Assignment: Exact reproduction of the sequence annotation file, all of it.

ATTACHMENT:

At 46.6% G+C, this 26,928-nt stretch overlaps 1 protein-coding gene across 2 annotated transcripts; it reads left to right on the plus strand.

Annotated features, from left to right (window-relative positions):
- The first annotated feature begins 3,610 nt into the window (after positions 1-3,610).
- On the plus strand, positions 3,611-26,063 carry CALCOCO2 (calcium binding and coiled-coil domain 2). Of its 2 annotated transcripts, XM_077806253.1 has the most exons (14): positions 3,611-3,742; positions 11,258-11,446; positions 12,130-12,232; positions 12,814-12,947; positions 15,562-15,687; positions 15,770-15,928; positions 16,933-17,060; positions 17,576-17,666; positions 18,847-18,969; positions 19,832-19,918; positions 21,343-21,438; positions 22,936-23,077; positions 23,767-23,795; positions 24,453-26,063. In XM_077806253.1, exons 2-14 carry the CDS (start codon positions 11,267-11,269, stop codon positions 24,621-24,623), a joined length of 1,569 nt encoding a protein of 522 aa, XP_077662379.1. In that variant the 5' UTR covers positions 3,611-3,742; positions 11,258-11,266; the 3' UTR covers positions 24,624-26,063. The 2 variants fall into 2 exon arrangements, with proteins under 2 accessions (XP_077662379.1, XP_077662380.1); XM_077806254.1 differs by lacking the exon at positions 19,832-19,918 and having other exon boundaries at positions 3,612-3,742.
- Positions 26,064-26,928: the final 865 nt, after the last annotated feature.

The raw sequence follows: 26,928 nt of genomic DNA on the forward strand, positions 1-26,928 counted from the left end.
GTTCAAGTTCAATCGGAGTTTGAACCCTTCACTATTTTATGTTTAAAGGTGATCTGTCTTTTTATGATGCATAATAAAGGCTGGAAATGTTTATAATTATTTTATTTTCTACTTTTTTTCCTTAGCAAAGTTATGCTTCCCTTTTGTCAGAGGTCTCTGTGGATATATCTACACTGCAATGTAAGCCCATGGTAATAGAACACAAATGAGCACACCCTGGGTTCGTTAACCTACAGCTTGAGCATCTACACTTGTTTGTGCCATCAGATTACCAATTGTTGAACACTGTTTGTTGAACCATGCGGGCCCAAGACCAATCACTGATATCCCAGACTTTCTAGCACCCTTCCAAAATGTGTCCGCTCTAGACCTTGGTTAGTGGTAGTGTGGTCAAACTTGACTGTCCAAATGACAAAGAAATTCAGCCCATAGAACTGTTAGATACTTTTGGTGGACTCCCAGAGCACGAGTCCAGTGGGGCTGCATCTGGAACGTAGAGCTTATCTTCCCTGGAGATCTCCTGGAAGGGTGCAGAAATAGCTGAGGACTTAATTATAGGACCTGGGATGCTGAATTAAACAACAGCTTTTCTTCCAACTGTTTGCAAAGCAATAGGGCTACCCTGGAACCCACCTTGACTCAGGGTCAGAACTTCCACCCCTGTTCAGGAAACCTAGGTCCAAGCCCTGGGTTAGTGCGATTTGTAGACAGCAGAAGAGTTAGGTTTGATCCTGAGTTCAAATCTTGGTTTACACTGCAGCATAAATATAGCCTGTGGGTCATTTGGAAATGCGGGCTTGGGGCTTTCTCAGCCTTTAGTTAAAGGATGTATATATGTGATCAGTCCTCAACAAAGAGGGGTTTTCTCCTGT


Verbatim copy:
At 46.6% G+C, this 26,928-nt stretch overlaps 1 protein-coding gene across 2 annotated transcripts; it reads left to right on the plus strand.

Annotated features, from left to right (window-relative positions):
- The first annotated feature begins 3,610 nt into the window (after positions 1-3,610).
- On the plus strand, positions 3,611-26,063 carry CALCOCO2 (calcium binding and coiled-coil domain 2). Of its 2 annotated transcripts, XM_077806253.1 has the most exons (14): positions 3,611-3,742; positions 11,258-11,446; positions 12,130-12,232; positions 12,814-12,947; positions 15,562-15,687; positions 15,770-15,928; positions 16,933-17,060; positions 17,576-17,666; positions 18,847-18,969; positions 19,832-19,918; positions 21,343-21,438; positions 22,936-23,077; positions 23,767-23,795; positions 24,453-26,063. In XM_077806253.1, exons 2-14 carry the CDS (start codon positions 11,267-11,269, stop codon positions 24,621-24,623), a joined length of 1,569 nt encoding a protein of 522 aa, XP_077662379.1. In that variant the 5' UTR covers positions 3,611-3,742; positions 11,258-11,266; the 3' UTR covers positions 24,624-26,063. The 2 variants fall into 2 exon arrangements, with proteins under 2 accessions (XP_077662379.1, XP_077662380.1); XM_077806254.1 differs by lacking the exon at positions 19,832-19,918 and having other exon boundaries at positions 3,612-3,742.
- Positions 26,064-26,928: the final 865 nt, after the last annotated feature.

The raw sequence follows: 26,928 nt of genomic DNA on the forward strand, positions 1-26,928 counted from the left end.
GTTCAAGTTCAATCGGAGTTTGAACCCTTCACTATTTTATGTTTAAAGGTGATCTGTCTTTTTATGATGCATAATAAAGGCTGGAAATGTTTATAATTATTTTATTTTCTACTTTTTTTCCTTAGCAAAGTTATGCTTCCCTTTTGTCAGAGGTCTCTGTGGATATATCTACACTGCAATGTAAGCCCATGGTAATAGAACACAAATGAGCACACCCTGGGTTCGTTAACCTACAGCTTGAGCATCTACACTTGTTTGTGCCATCAGATTACCAATTGTTGAACACTGTTTGTTGAACCATGCGGGCCCAAGACCAATCACTGATATCCCAGACTTTCTAGCACCCTTCCAAAATGTGTCCGCTCTAGACCTTGGTTAGTGGTAGTGTGGTCAAACTTGACTGTCCAAATGACAAAGAAATTCAGCCCATAGAACTGTTAGATACTTTTGGTGGACTCCCAGAGCACGAGTCCAGTGGGGCTGCATCTGGAACGTAGAGCTTATCTTCCCTGGAGATCTCCTGGAAGGGTGCAGAAATAGCTGAGGACTTAATTATAGGACCTGGGATGCTGAATTAAACAACAGCTTTTCTTCCAACTGTTTGCAAAGCAATAGGGCTACCCTGGAACCCACCTTGACTCAGGGTCAGAACTTCCACCCCTGTTCAGGAAACCTAGGTCCAAGCCCTGGGTTAGTGCGATTTGTAGACAGCAGAAGAGTTAGGTTTGATCCTGAGTTCAAATCTTGGTTTACACTGCAGCATAAATATAGCCTGTGGGTCATTTGGAAATGCGGGCTTGGGGCTTTCTCAGCCTTTAGTTAAAGGATGTATATATGTGATCAGTCCTCAACAAAGAGGGGTTTTCTCCTGT